In a video released on Wednesday, Nasser bin Ali al-Ansi claimed, leader of al Qaeda in Yemen, claimed responsibility for the Paris attack on Charlie Hebdo last week. In the video, the leader of the terror group also known as al Qaeda in the Arabian Peninsula, or AQAP, claimed the organization chose the target, financed and planned the operation.
“[AQAP] chose the target, laid the plan and financed the operation,” al-Ansi said in the 11-minute video. “[AQAP] claim responsibility for this operation as vengeance for the Messenger of Allah.”
Since the grim attack last week, al Qaeda in the Arabian Peninsula, located in Yemen, was at the top of western intelligence agencies’ lists of likely suspects.
In 2013, AQAP’s online English-language magazine, Inspire, listed the editor of Charlie Hebdo, Stéphane Charbonnier, among its most wanted, for publishing cartoons it said were insulting to the prophet. Charbonnier, also known as “Charb,” was the cartoonist depicting Islamic State leader al-Baghdadi, which was tweeted out just prior to the attack that claimed his life.
“Your governments blocked their ears from this address. They became stubborn and persisted in protecting and supporting the offensive cartoonists, directors and journalists,” al-Ansi said, warning of future attacks if the West continues insulting “our prophet and sanctities.”
Incidentally, the latest issue of Charlie Hebdo, which features a cartoon of the Prophet Muhammed on the cover holding a “Je suis Charlie” sign, has sold out across Europe, with a 3 million print run far exceeding their typical 60,000-issue circulation.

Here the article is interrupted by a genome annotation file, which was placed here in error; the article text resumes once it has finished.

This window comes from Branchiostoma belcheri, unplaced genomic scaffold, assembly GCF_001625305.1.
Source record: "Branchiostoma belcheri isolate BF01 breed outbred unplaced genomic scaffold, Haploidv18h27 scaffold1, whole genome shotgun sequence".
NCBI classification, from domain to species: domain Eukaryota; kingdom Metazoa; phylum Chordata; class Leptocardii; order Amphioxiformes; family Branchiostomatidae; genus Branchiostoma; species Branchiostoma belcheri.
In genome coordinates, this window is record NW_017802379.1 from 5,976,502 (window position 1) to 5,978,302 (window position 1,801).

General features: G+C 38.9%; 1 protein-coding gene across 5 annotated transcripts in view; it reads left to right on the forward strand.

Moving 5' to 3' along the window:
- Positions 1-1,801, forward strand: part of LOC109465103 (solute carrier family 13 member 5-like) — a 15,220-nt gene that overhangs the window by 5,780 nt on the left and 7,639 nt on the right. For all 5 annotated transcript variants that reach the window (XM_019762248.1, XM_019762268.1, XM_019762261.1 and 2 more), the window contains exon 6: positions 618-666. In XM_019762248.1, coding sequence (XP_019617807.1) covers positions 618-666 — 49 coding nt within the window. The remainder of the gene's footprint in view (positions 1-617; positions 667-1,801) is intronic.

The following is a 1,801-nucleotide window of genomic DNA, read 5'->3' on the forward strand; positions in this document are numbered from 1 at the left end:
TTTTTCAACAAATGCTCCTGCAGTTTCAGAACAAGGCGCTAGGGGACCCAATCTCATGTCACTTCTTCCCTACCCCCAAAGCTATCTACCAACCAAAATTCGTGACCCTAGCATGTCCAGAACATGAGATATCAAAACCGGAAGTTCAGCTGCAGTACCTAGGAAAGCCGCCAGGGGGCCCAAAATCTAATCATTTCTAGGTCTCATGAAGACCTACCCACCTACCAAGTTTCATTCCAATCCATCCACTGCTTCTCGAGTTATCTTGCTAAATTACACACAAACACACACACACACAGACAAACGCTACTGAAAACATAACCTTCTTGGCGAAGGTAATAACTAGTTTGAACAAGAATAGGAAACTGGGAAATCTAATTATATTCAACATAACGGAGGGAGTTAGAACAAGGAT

Egypt’s Dar al-Ifta, an institute for the study of Islamic law with links to the Egyptian state, on Tuesday said the cartoon cover was an “unjustified provocation” for millions of Muslims who respect and love their prophet. The Dar al-Ifta is in charge of issuing relgious edicts, an allegedly more-harmful edicts, to millions of Muslims.
The official statement was a warning of an outpouring of hatred by Muslims in French and other Western societies toward non-Muslims, and called on the French government and other western governments to reject “the racist act.”which is in charge of issuing religious edicts.
The cover of the new issue also read, “Tout Est Pardonne,” or “All Is Forgiven.” However, it appears al-Ansi and the rest of AQAP aren’t asking for forgiveness.